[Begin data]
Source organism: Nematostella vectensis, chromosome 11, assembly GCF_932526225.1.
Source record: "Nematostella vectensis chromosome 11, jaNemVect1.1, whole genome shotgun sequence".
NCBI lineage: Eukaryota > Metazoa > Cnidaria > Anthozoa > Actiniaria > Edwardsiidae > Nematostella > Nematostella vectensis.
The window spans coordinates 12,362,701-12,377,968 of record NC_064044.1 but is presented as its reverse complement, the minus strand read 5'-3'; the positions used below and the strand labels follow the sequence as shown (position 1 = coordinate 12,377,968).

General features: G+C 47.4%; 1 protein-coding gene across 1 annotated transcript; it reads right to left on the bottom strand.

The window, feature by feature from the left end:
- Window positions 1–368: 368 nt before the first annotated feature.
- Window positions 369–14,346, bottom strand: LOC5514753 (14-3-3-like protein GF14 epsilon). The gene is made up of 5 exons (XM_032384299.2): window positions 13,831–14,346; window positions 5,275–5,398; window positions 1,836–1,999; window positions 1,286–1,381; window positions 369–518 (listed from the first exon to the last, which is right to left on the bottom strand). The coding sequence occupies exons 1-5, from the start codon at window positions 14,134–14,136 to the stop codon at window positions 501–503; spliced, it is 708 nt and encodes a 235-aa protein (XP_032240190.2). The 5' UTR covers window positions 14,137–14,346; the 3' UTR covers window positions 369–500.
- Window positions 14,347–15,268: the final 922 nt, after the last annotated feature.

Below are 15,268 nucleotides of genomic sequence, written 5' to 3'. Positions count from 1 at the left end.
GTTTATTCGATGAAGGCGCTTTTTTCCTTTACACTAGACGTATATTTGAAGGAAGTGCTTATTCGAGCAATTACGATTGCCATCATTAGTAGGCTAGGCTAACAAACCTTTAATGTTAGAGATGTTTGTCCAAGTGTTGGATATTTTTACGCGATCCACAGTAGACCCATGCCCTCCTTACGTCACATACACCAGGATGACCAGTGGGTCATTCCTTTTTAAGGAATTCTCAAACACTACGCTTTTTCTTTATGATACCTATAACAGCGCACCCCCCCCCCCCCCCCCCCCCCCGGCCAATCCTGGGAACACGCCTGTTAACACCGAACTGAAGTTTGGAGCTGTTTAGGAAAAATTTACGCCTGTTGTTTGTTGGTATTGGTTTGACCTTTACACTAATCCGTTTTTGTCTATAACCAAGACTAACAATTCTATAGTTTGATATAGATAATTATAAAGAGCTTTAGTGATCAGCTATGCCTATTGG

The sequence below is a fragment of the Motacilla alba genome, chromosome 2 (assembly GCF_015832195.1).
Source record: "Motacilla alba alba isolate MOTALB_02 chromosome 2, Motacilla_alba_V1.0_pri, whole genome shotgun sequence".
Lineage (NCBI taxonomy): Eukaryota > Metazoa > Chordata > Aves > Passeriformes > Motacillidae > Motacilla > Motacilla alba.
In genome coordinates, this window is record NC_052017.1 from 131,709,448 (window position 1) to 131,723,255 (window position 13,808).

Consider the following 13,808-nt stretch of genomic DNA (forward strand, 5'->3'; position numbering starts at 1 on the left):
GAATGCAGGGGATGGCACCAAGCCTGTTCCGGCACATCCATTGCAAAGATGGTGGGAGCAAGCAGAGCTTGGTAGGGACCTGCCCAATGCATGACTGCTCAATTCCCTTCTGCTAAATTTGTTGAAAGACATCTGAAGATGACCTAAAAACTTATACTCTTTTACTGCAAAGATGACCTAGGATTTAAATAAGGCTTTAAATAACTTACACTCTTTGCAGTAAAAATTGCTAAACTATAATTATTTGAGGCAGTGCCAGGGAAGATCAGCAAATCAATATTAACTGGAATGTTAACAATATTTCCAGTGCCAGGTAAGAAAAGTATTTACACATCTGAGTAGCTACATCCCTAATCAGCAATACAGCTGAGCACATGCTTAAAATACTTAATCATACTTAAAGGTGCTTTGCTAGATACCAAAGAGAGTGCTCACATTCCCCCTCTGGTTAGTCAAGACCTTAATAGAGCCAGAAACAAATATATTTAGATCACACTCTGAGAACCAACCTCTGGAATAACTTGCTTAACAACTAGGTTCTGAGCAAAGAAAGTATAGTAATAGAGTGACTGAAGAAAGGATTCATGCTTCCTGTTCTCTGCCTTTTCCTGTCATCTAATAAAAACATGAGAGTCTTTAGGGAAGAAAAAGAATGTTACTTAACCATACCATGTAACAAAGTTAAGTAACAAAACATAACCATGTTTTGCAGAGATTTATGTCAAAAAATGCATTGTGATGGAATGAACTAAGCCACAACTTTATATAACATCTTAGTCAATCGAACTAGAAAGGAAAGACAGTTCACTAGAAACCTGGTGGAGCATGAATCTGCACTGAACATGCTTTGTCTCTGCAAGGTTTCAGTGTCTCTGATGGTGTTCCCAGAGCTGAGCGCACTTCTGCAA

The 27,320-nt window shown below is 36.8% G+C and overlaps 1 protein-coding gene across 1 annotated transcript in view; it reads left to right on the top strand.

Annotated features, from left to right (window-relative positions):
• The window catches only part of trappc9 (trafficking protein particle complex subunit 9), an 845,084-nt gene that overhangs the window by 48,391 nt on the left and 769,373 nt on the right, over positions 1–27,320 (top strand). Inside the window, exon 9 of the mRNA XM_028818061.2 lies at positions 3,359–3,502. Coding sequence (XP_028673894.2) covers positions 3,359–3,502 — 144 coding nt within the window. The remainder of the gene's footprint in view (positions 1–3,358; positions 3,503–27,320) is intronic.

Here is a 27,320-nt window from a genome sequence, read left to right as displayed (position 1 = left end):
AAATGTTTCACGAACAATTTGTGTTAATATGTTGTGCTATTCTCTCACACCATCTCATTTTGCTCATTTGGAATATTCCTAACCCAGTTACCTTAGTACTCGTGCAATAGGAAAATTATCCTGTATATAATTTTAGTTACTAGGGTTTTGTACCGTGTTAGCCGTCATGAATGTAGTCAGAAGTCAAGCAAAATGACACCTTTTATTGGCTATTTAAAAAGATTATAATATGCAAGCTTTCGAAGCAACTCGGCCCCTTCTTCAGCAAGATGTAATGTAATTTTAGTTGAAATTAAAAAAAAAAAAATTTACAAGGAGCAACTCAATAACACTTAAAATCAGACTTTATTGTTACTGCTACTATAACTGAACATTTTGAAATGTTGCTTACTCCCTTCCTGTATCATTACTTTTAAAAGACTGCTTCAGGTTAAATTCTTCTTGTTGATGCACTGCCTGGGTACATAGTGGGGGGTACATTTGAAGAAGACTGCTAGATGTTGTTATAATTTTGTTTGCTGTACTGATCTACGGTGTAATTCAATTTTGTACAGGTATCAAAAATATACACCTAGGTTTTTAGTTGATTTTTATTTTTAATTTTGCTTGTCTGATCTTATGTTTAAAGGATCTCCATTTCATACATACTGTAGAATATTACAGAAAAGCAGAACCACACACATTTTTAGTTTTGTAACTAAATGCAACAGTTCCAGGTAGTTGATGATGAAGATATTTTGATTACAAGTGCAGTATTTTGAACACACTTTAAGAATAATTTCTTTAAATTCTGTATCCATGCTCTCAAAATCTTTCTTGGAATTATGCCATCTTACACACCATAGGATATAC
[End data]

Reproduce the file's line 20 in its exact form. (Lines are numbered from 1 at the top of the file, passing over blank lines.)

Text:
• The window catches only part of trappc9 (trafficking protein particle complex subunit 9), an 845,084-nt gene that overhangs the window by 48,391 nt on the left and 769,373 nt on the right, over positions 1–27,320 (top strand). Inside the window, exon 9 of the mRNA XM_028818061.2 lies at positions 3,359–3,502. Coding sequence (XP_028673894.2) covers positions 3,359–3,502 — 144 coding nt within the window. The remainder of the gene's footprint in view (positions 1–3,358; positions 3,503–27,320) is intronic.